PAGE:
Matt Tunseth

Sam Cotten wanted answers.

The former Eagle River legislator showed up to Tuesday night’s legislative town hall meeting with pointed questions about the state budget for the area’s current crop of legislators.

“Where are you going to go? What are you going to do?” asked Cotten, a lifelong Alaskan whose political career began in 1964-65 as Chugiak High’s first student body president and included a 16-year stint in the Alaska House and Senate.

Old business was the order of the day as the Eagle River-Chugiak Parks and Recreation Board of Supervisors breezed through a light agenda Monday night that featured mostly talk about long-term planning issues.

Among the weightier issues was a decision to tiptoe toward new dog park discussions as well as word that a potential windfall conservation easement could be worth less than previously anticipated.

Negotiations between the Anchorage School District and the federal government over funding for damage sustained by Anchorage schools in the November 2018 earthquake could take months or years and may result in the district turning down millions in disaster relief funds.

The biggest sticking point is insurance. According to ASD Chief Operating Officer Tom Roth, the Federal Emergency Management Agency (FEMA) wants to require the district to carry earthquake insurance “in perpetuity” if it accepts federal reimbursement for certain repairs.

Temperatures were below zero Wednesday night outside the Steve Primis Auditorium in Chugiak, where public reaction to a trio of new tax proposals presented by Anchorage Assembly members wasn’t much warmer.

“I’m for no taxes,” Chugiak’s Jo Al Hintz told assembly members in what would prove to be a common theme among those who testified. “I don’t want any taxes — you spend the money you’ve got and then it’s over.”

While 2019 was a year of rebuilding in Eagle River, 2020 promises to be one of renewal as several businesses plan to open or reopen their doors downtown in the first months of the year.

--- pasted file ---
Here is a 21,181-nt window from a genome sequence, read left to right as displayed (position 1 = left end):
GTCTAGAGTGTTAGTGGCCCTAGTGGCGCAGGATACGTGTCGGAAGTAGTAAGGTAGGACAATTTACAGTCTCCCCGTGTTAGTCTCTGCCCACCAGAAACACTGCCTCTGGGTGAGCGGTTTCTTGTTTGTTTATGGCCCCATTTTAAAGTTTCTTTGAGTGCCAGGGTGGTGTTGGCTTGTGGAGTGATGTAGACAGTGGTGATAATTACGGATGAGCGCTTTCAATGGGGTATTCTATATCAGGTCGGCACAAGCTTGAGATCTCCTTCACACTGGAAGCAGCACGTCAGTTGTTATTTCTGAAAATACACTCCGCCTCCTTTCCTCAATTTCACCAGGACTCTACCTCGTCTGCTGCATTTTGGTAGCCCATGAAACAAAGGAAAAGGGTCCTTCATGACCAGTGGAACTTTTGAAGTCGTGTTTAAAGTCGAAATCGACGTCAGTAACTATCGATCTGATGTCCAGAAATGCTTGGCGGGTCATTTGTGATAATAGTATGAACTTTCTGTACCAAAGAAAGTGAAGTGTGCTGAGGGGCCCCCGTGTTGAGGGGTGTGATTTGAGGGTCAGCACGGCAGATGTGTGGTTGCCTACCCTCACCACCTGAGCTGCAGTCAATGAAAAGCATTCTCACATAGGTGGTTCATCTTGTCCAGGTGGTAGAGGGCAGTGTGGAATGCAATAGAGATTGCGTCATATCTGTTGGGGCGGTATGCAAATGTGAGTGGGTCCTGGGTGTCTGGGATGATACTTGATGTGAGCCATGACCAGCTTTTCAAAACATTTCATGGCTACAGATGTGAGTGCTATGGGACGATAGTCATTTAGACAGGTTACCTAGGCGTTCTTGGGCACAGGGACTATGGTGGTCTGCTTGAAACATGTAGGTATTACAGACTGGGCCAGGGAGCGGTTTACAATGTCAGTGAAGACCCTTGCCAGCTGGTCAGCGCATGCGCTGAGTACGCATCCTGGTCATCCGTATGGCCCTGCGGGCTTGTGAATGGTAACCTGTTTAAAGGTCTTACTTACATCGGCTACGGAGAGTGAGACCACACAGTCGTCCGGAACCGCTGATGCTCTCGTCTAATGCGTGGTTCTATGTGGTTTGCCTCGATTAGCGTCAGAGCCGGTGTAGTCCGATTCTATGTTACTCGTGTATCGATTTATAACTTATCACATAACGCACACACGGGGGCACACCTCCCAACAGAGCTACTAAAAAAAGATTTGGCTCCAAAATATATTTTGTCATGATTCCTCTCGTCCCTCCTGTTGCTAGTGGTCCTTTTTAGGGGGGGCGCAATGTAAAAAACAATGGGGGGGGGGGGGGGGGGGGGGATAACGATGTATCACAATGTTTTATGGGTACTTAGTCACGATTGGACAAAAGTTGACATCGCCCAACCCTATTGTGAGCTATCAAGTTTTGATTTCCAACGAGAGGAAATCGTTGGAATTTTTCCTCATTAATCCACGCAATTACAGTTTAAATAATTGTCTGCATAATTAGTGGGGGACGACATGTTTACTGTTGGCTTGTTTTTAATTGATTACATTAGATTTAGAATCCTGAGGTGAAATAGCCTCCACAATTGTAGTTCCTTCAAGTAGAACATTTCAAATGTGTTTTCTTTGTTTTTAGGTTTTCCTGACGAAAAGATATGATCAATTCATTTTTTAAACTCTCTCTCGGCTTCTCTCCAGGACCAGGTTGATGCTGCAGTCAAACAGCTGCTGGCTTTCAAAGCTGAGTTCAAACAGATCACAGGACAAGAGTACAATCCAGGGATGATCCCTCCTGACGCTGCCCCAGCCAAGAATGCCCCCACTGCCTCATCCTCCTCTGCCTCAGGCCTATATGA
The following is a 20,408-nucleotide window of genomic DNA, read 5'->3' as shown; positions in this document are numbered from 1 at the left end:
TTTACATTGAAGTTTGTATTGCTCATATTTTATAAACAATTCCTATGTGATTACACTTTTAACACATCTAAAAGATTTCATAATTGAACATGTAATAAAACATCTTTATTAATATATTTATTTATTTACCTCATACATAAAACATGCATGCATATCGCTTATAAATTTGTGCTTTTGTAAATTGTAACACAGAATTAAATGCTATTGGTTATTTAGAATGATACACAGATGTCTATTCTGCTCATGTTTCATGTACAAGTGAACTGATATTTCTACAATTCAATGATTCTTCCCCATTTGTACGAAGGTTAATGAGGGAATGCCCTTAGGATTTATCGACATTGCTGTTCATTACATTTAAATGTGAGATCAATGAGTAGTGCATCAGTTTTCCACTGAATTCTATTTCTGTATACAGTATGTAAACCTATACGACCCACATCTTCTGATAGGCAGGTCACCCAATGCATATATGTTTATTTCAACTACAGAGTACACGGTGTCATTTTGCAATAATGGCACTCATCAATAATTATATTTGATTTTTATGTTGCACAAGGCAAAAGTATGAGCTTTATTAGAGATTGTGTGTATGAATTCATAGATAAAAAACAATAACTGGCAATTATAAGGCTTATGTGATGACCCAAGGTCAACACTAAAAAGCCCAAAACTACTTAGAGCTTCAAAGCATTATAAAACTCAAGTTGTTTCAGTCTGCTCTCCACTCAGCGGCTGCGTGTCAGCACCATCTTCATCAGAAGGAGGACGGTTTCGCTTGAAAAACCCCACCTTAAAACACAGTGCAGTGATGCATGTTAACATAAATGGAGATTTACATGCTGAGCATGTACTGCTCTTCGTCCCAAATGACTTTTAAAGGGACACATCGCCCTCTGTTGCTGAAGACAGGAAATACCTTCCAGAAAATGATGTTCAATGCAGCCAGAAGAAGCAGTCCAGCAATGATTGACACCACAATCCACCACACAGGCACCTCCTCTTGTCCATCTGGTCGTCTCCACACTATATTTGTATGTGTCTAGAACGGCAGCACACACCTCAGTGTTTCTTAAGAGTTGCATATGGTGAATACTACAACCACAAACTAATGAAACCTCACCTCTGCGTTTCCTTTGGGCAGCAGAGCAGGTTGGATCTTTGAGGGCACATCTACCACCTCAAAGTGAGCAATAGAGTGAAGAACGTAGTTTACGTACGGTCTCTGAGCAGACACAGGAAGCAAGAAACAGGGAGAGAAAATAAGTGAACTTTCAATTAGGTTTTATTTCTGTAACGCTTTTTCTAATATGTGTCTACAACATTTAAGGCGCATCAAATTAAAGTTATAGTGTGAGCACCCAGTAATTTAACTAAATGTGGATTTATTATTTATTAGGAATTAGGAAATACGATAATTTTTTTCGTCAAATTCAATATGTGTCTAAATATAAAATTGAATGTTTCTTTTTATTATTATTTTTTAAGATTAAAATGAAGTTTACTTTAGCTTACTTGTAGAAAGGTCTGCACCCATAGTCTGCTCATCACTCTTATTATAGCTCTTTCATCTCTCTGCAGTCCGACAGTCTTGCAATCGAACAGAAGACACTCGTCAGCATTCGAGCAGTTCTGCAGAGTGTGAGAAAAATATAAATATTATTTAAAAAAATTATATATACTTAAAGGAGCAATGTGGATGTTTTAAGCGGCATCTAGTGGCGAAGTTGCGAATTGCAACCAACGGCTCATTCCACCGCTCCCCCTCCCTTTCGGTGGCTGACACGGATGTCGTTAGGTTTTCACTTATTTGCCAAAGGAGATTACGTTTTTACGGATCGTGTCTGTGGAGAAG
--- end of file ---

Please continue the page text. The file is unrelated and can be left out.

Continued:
Planet Fitness franchisee Dan Afrasiabi hopes his new business on the Old Glenn Highway can help energize the main drag through town.

“Hopefully we’ll kick-start that,” said Afrasiabi, whose gym is set to open in early February.

Editor’s note: The year 2019 was an eventful one in Chugiak-Eagle River, where efforts to rebuild following the 2018 earthquake dominated the headlines. Other big news included continued hot weather in Southcentral Alaska and the emergence of a renewed effort to separate Chugiak-Eagle River from the Municipality of Anchorage. Here’s a look back at the headlines from the past 12 months (or click on the headline to read more):

JANUARY

A sometimes-emotional debate about formalizing relations between the Municipality of Anchorage and the Native Village of Eklutna ended with a vote by the Anchorage Assembly on Tuesday to spend the next year exploring ways to bring the two groups closer together.

The debate centered around whether or not to delay the resolution, which Assemblymember Crystal Kennedy of Eagle River said could have “unintended consequences.”

Kennedy said she was not against having a conversation with the tribal government, but initially had concerns about a lack of public input.

Birchwood Community Council members voted Wednesday to ask the Alaska Attorney General’s office to oppose the Native Village of Eklutna in its lawsuit against the U.S. Department of the Interior.

Birchwood residents are celebrating after a controversial project that would have run a water transmission line through their community has been scrapped.

“There are no plans for AWWU to move forward,” Gretchen Wehmhoff told the Birchwood Community Council Wednesday.

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